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Land market steady

Land Values: High-quality soil rewarded in land sales.

May 13, 2024

3 Min Read
Minnesota land sales graphic

by Jared Augustine

The past month has been relatively quiet for farm sales, which is normal for this time of year as most farms are rented for the current crop year. We were able to sneak in a couple sales in the past few weeks that allowed early buyer possession to let operators farm the property this year.

The land market overall has been steady. However, an argument could be made that we have seen a 5% decrease in value in some areas since last fall. Other areas are still performing surprisingly well. We just put a farm under contract on a “one-chance, sealed-bid sale” in Meeker County that sold for more than we anticipated.

At this point, I expect to continue to see strong sales for quality farms, but it will all depend on the buyers in each sale, and how aggressive they can afford to be with corn selling for $4.50.

Soil quality

In Minnesota, soil quality is rated by the Crop Productivity Index. A CPI score above 90 (out of 100) is usually considered high-quality and more valuable, although there are still plenty of good-producing farms that have a CPI in the 80s.

Where I live in southeast Blue Earth County, there are many high-producing farms with CPIs of 84 to 89. Color-coded maps are produced from soil samples, and all the soil types present on the farm are weighted by their CPI score and the percent of the area they cover.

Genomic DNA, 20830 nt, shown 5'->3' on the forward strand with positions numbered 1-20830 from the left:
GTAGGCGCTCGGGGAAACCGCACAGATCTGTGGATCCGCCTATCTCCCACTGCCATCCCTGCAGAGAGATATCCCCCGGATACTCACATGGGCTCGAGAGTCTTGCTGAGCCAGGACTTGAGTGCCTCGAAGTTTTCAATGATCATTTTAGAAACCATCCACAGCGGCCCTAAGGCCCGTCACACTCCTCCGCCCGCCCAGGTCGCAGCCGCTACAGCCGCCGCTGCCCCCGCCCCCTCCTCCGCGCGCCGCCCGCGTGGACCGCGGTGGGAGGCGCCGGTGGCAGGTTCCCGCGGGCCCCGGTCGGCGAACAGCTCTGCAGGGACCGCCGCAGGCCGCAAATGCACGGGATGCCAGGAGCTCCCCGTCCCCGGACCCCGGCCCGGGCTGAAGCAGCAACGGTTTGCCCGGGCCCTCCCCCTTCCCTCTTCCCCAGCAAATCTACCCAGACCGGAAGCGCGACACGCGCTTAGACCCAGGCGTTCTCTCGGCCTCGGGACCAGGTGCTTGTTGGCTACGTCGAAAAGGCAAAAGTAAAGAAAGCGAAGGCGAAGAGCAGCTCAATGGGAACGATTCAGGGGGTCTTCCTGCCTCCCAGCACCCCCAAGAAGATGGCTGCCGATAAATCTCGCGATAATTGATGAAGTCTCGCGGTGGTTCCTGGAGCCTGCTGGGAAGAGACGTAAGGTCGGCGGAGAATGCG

For example, Normania Loam scores 99, while an Okoboji Silty Clay Loam scores an 86. If 50% of the soil present on the farm is Normania, and the other 50% is Okoboji, the farm has a CPI of 92.5.

Every now and then we get questions on soil quality and CPI. People sometimes ask whether there is anything they can do to raise the CPI on their farm — and thus raise value. The answer is no. You can increase value by improving soil health and drainage, among other things, but the CPI is based solely on the soil types on your land.

Soil quality is just one characteristic that brings value to a farm, but when we sell a farm with a CPI of roughly 88 and above, it is usually a good indicator of higher-value land. In regions where lower-quality soil types are more prevalent, land values tend to be a little lower.

Drainage tile present in dense soils and irrigation systems present in light soils can be a mitigating factor on a farm that adds value.

Here are a few sales of note that took place in the past month.

Sibley County

Northeast of Winthrop. About 80 acres sold for $11,300 per acre. The farm consisted of 74.65 tillable acres with a CPI of 91.8.

Renville County

Southeast of Franklin. About 39.95 acres sold for $10,600 per acre. The farm consisted of 39 tillable acres with a CPI of 88.7.

Goodhue County

West of Lake City. About 87.82 acres sold for $9,400 per acre. The farm consisted of 87 tillable acres with a CPI of 71.

Polk County

South of Alvarado. About 159.1 acres sold for $8,850 per acre. The farm consisted of 149.63 tillable acres with a CPI of 91.6.

Dakota County

South of Miesville. About 58.29 acres sold for $12,700 per acre. The farm consisted of 54 tillable acres with a CPI of 71.9. The farm also came with two building rights in a developing area.

Augustine is a Minnesota licensed real estate salesperson for Hertz Farm Management Inc. He lives near Minnesota Lake with his wife and four children and works out of Hertz’s Mankato office. Hertz Farm Management compiled the list but did not handle all sales. Call Hertz in Mankato at 507-345-5263, or 800-730-5263, or visit

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